Review: Craig Robson 2008/14 Birds of South-East Asia Second Edition [He

To: Koren Mitchell <>
Subject: Review: Craig Robson 2008/14 Birds of South-East Asia Second Edition [Helm Field Guide]
From: Laurie Knight <>
Date: Sat, 21 Apr 2018 17:03:27 +1000
Yes, Mun did take us to a riverine park behind a shanty town east of KL where 
there is a fishbowl for the kingfisher and an elevated log to put meal worms on 
for the flycatchers and robins.  We walked around the wall to follow a track - 
no guards to be seen.

The Malayan Partridges tend to turn up at the Frasers Hill stakeout around mid 
morning and mid afternoon.  This time there were about half a dozen adults and 
4 or so chicks.  

Some of the stakeouts are beside the road - look for logs placed in odd spots 
[they put the meal worms on top of the logs].  The Frasers Hill barbet site 
literally had stake out for rock melons 

Regards, Laurie

> On 21 Apr 2018, at 4:41 pm, Koren Mitchell <> wrote:
> Hi Laurie and all,
> I'm currently living in Kuala Lumpur, and I use both Robson and "A Field 
> Guide to the Birds of Peninsular Malaysia and Singapore" by Allen 
> Jeyarajasingam (illustrations by Alan Pearson).
> I concur with your opinions of Robson, but unfortunately the other guide is 
> no improvement. It has many of the same faults - no distribution maps, plates 
> separate from descriptions, species listed in inconsistent order. I suspect 
> that this last issue is because both books are second editions, and so much 
> has changed both taxonomically and with species new to Malaysia.
> Furthermore, I find the illustrations in Jeyarajasingam to be too 
> brightly-coloured and simplistic, for lack of a better word, compared with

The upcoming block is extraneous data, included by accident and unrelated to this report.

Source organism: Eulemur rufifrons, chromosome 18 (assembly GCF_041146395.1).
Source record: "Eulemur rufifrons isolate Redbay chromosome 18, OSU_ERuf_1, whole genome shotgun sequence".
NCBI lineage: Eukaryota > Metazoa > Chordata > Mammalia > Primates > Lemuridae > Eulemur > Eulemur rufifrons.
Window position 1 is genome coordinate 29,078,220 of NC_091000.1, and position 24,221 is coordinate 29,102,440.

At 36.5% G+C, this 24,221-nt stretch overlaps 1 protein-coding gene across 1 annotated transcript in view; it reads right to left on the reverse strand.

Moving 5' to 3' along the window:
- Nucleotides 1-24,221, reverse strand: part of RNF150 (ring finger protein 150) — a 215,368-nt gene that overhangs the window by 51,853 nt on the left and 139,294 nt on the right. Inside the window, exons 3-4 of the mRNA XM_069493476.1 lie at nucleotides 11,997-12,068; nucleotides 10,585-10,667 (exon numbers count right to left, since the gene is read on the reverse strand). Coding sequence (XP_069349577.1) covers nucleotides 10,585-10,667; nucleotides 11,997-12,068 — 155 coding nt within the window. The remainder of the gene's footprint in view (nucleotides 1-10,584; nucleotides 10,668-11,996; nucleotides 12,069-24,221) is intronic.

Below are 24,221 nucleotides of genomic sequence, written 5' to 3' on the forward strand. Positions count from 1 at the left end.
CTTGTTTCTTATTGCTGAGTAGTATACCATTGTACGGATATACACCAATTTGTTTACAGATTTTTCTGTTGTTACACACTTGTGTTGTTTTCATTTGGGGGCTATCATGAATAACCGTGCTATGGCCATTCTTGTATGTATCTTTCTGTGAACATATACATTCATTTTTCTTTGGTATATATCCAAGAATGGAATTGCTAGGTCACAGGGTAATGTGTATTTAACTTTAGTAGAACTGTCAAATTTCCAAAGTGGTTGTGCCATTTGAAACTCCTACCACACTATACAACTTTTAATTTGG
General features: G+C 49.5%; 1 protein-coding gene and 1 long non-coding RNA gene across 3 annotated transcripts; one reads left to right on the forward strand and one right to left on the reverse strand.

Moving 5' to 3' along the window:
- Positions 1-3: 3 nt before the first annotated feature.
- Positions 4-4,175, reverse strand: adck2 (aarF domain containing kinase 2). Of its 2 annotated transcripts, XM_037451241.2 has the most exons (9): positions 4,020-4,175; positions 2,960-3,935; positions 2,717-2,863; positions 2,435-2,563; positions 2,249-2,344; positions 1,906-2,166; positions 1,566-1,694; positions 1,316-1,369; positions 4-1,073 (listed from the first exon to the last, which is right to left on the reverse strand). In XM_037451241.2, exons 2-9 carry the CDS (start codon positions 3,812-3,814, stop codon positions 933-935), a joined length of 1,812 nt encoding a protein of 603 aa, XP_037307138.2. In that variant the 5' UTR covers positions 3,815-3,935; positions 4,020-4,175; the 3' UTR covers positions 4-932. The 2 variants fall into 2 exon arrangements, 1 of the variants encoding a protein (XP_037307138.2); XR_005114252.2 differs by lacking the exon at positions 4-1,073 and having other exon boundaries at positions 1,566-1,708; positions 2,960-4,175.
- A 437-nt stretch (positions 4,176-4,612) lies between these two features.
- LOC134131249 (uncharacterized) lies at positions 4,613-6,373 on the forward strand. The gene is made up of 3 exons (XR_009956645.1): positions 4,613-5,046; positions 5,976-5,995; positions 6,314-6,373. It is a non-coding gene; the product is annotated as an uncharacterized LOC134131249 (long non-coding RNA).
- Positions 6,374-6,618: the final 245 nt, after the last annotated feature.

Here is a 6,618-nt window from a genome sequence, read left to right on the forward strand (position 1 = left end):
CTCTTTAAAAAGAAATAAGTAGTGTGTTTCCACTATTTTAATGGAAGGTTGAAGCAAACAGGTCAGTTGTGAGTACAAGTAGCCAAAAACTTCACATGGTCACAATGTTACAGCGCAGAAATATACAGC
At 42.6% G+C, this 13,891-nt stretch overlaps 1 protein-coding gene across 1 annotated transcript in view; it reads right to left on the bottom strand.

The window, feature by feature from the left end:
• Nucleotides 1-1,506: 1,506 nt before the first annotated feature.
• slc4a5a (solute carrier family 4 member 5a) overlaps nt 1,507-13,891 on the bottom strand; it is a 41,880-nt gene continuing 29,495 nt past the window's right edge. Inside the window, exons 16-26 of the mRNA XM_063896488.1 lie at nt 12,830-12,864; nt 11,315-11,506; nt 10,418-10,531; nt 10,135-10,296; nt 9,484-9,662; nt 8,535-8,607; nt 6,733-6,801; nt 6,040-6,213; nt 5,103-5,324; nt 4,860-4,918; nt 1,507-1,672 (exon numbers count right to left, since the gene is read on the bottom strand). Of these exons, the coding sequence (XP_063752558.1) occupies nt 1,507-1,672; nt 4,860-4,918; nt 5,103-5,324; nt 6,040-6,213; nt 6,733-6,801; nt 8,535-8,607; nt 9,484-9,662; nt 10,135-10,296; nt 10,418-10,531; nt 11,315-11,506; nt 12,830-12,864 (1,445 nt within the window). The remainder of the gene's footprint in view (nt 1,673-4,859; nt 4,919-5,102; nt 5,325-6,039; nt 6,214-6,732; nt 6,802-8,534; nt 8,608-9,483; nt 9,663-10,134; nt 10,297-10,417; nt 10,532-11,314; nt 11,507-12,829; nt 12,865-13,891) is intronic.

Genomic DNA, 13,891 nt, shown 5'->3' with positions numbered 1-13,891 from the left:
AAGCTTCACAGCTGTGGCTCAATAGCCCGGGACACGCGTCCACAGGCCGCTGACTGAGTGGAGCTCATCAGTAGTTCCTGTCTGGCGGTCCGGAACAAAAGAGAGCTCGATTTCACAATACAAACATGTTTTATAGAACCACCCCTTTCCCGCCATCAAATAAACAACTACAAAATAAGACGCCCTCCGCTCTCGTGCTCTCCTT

> Robson. I find myself frequently just doing Google searches for photos to 
> confirm IDs. There are a couple of photographic guides that show the "common" 
> birds, but generally much better photos are available online.
> I just wish that someone would publish a "Where to find birds in Malaysia" 
> book or web site. As you found on your trip, the practice of putting out food 
> at particular spots to attract birds seems to be quite common here, but 
> unless you know local birders or hire a guide, you will never find out 
> exactly where these spots are. I tried to find a "well-known" spot where 
> Mountain Peacock-Pheasants and Ferruginous Partridges come for food, but I 
> didn't know the key information, which is that you need to pay the guards to 
> let you drive up the road early in the morning. Another "well-known" spot, 
> where a water dish with little fish placed under a convenient perch attracts 
> rufous-backed kingfishers, I found out about by running into some local 
> birders/photographers nearby, who kindly took me there (and told me about 
> paying the guards at the other place).
> I'm not sure why birders here are so protective of their "special spots" - 
> possibly partly because of the widespread illegal bird trade.
> For anyone who is planning to come to Malaysia in the future and wants to do 
> any birding around KL, I'm happy to show you a few nice spots.
> Regards, Koren

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